Citing volatility in the fuel markets, Duke Energy is again seeking a fuel adjustment, requesting a 7.2% rate increase from the Indiana Utility Regulatory Commission.

In a July 28 filing, Duke Energy stated that represents “an increase of $11.71 over what such customer is paying today” and is an increase of $40.22 or 29.8% over what a customer paid for the same period last year.

The 7.2% increase is based on a typical residential customer using 1,000 kilowatts of power.

Major Indiana electric utilities are allowed to adjust rates every 3 to 6 months for changes in generating fuel costs. The new rate, if approved, would take effect in October and remain through March 2023. Duke Energy is seeking the increase over six months to reduce the monthly cost impact.

In its filing, Duke stated that as “a result of the continued volatility in the fuel markets the company has been subjected to a significant and prolonged rise in coal, natural gas, and [wholesale power] prices between the times our projections were made and when the fuel rider rates went into effect.”

The company is also expected to make another filing for a fuel adjustment later this year that could increase rates for the January to March 2023 period, according to Citizens Action Coalition, an Indiana consumer and environmental advocacy organization.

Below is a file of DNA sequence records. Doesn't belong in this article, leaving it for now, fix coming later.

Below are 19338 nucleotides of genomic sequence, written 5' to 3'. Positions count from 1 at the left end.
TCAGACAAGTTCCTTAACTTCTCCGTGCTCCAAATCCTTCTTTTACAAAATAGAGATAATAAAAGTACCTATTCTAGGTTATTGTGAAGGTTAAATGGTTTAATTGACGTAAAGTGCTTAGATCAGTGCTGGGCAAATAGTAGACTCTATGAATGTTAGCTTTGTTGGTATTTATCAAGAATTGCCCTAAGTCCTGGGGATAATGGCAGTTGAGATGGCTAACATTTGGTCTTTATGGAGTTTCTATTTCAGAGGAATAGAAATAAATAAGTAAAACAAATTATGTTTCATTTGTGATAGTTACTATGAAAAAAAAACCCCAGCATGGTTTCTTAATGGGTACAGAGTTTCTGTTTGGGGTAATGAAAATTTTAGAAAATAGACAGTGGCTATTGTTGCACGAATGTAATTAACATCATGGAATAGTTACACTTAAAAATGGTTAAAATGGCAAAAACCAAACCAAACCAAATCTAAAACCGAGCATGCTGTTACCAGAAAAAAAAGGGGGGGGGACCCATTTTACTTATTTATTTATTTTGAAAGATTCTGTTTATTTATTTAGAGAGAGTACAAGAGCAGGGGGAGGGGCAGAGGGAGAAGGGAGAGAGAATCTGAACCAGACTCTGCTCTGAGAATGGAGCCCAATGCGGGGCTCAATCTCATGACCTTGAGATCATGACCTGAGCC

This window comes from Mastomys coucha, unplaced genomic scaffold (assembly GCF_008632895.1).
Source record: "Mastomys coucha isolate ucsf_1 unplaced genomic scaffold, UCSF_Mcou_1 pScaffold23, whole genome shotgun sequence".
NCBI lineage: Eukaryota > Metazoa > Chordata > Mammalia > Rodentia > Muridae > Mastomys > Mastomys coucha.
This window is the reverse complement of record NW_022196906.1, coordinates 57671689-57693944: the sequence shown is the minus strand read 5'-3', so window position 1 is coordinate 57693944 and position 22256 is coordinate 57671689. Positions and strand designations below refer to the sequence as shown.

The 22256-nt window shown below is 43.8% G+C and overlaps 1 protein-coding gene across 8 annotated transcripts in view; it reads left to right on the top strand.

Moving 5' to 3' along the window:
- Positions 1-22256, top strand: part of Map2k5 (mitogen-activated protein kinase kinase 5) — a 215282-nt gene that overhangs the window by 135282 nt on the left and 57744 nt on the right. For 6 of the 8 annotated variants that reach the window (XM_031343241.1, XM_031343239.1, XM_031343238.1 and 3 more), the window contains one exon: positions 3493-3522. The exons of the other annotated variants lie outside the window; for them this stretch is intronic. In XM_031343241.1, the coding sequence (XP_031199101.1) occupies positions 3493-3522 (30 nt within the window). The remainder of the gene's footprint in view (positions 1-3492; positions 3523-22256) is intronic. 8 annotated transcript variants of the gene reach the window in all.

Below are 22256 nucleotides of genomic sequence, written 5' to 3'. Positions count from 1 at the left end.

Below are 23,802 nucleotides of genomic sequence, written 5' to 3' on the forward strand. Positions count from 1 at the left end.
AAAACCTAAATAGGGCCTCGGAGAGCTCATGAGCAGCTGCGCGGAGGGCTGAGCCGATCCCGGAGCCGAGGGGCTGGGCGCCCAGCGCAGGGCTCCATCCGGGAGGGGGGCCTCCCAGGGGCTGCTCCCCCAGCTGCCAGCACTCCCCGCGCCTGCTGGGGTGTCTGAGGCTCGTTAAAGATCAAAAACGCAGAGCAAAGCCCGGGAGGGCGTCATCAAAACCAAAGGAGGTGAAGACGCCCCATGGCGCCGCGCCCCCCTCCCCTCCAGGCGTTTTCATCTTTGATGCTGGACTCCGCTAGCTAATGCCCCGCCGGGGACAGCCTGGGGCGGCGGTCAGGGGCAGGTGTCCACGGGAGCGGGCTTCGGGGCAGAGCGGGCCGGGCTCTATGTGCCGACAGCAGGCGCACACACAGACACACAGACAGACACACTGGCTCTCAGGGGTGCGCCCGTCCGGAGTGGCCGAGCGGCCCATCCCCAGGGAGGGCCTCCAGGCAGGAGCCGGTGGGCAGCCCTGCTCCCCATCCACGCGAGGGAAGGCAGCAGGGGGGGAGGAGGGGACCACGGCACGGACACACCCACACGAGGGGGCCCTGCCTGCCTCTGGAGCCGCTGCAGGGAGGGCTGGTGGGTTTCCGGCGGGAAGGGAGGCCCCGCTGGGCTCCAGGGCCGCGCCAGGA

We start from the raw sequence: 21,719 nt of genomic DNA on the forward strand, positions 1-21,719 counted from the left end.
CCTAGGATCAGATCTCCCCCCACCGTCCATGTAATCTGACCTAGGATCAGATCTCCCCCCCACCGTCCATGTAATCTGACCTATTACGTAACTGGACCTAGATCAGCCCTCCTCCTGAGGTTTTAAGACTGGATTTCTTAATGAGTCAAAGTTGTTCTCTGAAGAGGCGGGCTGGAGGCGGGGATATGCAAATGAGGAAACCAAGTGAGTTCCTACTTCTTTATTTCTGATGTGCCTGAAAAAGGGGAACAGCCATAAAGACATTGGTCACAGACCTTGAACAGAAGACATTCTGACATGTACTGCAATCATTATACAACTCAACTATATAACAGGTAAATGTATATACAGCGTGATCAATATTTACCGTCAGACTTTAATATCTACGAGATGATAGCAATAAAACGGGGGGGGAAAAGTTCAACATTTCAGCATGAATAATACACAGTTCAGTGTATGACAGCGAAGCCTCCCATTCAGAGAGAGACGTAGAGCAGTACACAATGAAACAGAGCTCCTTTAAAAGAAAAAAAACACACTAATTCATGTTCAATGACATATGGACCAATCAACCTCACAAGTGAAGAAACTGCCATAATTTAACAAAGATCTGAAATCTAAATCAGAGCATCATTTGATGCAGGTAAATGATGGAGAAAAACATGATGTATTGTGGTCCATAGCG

“Duke Energy makes this fuel adjustment cost filing on a quarterly basis, so four times a year … and we do expect Duke Energy to make quarterly filings going forward and those adjustments that happen in the next filing can pancake onto the rates that are approved in this case,” said Ben Inskeep, program director at the Coalition.

In June, the IURC approved a 16% rate increase — a $22.59 per month increase — that applies for the six-month period of July through December 2022. The additional rate increase request, if approved, would bring the total increase to $34.30 for the typical residential customer for the two fuel adjustments.

Inskeep said Duke Energy relies on coal and natural gas for a majority of its electrical power generation, adding there is room for more solar and wind power generation.

“One of the nice things about solar or wind is you will not have fuel costs down the road that can suddenly spike,” Inskeep said, “so there is a high degree of certainty of what the cost and repairs are under those types of fuel sources.”

Additionally, Inskeep said wind and solar energy complement each other.

“The good news is that [energy] planners are aware of the availability of solar and wind ... there is higher wind generation at night and higher solar generation during the day, so those two resources do complement each other,” Inskeep said.

A mix of power resources is best, Inskeep said, adding Duke Energy is part of the Mid-Continent Area Power Pool and can share or receive power from other utilities in other states to fill in power gaps.
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